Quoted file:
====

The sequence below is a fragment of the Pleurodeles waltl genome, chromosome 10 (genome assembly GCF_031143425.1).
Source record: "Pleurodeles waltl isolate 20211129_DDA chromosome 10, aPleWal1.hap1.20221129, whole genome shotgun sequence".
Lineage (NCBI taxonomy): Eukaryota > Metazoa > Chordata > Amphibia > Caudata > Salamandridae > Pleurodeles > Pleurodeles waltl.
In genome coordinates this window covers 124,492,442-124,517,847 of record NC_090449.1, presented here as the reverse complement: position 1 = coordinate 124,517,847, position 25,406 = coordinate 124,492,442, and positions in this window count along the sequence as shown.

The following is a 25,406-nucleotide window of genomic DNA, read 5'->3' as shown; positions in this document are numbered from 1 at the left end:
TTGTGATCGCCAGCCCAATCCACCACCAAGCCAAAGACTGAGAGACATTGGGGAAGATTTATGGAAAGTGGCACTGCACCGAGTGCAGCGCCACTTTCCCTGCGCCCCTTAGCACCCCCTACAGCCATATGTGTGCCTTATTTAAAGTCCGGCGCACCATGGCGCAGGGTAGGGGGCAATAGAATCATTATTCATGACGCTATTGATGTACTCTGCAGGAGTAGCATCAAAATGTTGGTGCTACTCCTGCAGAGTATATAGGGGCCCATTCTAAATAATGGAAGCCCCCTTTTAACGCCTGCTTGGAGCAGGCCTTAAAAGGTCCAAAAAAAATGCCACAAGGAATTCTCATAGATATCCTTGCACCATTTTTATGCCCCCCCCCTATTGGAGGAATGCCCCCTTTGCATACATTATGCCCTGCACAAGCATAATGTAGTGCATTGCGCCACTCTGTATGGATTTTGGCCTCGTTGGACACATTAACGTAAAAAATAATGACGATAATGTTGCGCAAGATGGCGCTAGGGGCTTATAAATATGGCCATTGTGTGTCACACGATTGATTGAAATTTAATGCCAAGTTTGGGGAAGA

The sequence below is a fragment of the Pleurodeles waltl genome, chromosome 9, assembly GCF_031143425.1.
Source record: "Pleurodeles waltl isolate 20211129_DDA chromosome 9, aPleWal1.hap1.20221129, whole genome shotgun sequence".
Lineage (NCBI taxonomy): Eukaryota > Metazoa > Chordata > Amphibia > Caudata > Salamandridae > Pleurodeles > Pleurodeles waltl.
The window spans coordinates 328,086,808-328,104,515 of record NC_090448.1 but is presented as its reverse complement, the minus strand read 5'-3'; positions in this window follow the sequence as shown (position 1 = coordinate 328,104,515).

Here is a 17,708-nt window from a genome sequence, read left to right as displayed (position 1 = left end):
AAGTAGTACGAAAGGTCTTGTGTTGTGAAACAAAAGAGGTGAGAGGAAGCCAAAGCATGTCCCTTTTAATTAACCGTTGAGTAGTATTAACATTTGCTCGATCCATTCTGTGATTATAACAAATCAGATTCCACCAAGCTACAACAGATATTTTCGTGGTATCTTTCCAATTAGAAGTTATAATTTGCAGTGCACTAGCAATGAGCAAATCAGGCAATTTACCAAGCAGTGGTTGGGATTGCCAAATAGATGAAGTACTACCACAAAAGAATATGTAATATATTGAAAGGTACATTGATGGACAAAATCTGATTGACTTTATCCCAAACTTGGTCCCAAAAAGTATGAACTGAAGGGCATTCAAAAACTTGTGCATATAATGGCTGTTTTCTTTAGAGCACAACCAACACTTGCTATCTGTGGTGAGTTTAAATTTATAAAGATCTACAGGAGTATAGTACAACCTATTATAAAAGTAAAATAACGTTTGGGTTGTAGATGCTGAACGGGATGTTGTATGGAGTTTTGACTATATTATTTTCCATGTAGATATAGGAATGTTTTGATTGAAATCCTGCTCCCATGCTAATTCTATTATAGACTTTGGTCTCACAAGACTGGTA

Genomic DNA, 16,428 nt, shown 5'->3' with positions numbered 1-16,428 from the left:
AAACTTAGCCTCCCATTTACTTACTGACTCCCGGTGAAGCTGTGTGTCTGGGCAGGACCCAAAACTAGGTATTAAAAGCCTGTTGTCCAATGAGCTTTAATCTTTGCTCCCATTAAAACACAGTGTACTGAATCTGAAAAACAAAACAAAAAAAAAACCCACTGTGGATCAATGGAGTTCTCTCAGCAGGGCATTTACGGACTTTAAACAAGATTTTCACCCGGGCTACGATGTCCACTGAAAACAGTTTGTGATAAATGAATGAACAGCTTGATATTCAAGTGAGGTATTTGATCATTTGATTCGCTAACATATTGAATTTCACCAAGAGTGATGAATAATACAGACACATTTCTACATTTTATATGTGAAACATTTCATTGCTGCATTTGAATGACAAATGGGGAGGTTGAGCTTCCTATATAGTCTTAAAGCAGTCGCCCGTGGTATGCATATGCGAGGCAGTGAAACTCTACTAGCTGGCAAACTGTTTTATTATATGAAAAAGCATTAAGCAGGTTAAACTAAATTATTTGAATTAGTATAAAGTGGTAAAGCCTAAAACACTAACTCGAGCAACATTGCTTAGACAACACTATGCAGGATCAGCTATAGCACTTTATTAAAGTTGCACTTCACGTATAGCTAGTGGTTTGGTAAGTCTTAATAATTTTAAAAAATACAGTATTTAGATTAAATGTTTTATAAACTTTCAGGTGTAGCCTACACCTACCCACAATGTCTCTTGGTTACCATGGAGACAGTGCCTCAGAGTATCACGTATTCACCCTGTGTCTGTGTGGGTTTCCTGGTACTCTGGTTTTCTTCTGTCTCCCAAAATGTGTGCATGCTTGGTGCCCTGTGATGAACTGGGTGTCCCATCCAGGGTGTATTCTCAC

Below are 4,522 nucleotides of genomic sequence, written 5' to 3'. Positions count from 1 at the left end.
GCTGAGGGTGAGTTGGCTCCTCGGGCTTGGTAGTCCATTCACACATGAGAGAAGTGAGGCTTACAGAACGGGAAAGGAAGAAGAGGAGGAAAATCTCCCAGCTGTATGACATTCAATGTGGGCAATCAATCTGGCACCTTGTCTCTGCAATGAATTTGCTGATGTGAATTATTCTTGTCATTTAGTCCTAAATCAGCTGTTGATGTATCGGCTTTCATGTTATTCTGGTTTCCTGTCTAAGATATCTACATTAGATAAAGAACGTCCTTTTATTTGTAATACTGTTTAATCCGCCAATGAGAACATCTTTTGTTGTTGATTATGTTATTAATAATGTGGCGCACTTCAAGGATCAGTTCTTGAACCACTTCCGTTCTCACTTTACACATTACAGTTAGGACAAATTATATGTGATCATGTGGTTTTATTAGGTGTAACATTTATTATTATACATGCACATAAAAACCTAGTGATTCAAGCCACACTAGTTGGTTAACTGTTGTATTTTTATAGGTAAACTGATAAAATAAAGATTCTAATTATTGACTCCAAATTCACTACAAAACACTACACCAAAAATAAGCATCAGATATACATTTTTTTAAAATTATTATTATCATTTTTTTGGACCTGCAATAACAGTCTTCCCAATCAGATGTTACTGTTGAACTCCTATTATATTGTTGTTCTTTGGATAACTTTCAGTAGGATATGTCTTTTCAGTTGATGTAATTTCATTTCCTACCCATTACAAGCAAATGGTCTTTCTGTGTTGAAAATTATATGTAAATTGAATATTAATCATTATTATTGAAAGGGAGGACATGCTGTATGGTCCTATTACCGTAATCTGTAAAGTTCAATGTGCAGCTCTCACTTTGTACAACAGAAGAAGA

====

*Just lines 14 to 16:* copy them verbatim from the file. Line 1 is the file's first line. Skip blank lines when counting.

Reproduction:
AAACTTAGCCTCCCATTTACTTACTGACTCCCGGTGAAGCTGTGTGTCTGGGCAGGACCCAAAACTAGGTATTAAAAGCCTGTTGTCCAATGAGCTTTAATCTTTGCTCCCATTAAAACACAGTGTACTGAATCTGAAAAACAAAACAAAAAAAAAACCCACTGTGGATCAATGGAGTTCTCTCAGCAGGGCATTTACGGACTTTAAACAAGATTTTCACCCGGGCTACGATGTCCACTGAAAACAGTTTGTGATAAATGAATGAACAGCTTGATATTCAAGTGAGGTATTTGATCATTTGATTCGCTAACATATTGAATTTCACCAAGAGTGATGAATAATACAGACACATTTCTACATTTTATATGTGAAACATTTCATTGCTGCATTTGAATGACAAATGGGGAGGTTGAGCTTCCTATATAGTCTTAAAGCAGTCGCCCGTGGTATGCATATGCGAGGCAGTGAAACTCTACTAGCTGGCAAACTGTTTTATTATATGAAAAAGCATTAAGCAGGTTAAACTAAATTATTTGAATTAGTATAAAGTGGTAAAGCCTAAAACACTAACTCGAGCAACATTGCTTAGACAACACTATGCAGGATCAGCTATAGCACTTTATTAAAGTTGCACTTCACGTATAGCTAGTGGTTTGGTAAGTCTTAATAATTTTAAAAAATACAGTATTTAGATTAAATGTTTTATAAACTTTCAGGTGTAGCCTACACCTACCCACAATGTCTCTTGGTTACCATGGAGACAGTGCCTCAGAGTATCACGTATTCACCCTGTGTCTGTGTGGGTTTCCTGGTACTCTGGTTTTCTTCTGTCTCCCAAAATGTGTGCATGCTTGGTGCCCTGTGATGAACTGGGTGTCCCATCCAGGGTGTATTCTCAC

Below are 4,522 nucleotides of genomic sequence, written 5' to 3'. Positions count from 1 at the left end.
GCTGAGGGTGAGTTGGCTCCTCGGGCTTGGTAGTCCATTCACACATGAGAGAAGTGAGGCTTACAGAACGGGAAAGGAAGAAGAGGAGGAAAATCTCCCAGCTGTATGACATTCAATGTGGGCAATCAATCTGGCACCTTGTCTCTGCAATGAATTTGCTGATGTGAATTATTCTTGTCATTTAGTCCTAAATCAGCTGTTGATGTATCGGCTTTCATGTTATTCTGGTTTCCTGTCTAAGATATCTACATTAGATAAAGAACGTCCTTTTATTTGTAATACTGTTTAATCCGCCAATGAGAACATCTTTTGTTGTTGATTATGTTATTAATAATGTGGCGCACTTCAAGGATCAGTTCTTGAACCACTTCCGTTCTCACTTTACACATTACAGTTAGGACAAATTATATGTGATCATGTGGTTTTATTAGGTGTAACATTTATTATTATACATGCACATAAAAACCTAGTGATTCAAGCCACACTAGTTGGTTAACTGTTGTATTTTTATAGGTAAACTGATAAAATAAAGATTCTAATTATTGACTCCAAATTCACTACAAAACACTACACCAAAAATAAGCATCAGATATACATTTTTTTAAAATTATTATTATCATTTTTTTGGACCTGCAATAACAGTCTTCCCAATCAGATGTTACTGTTGAACTCCTATTATATTGTTGTTCTTTGGATAACTTTCAGTAGGATATGTCTTTTCAGTTGATGTAATTTCATTTCCTACCCATTACAAGCAAATGGTCTTTCTGTGTTGAAAATTATATGTAAATTGAATATTAATCATTATTATTGAAAGGGAGGACATGCTGTATGGTCCTATTACCGTAATCTGTAAAGTTCAATGTGCAGCTCTCACTTTGTACAACAGAAGAAGA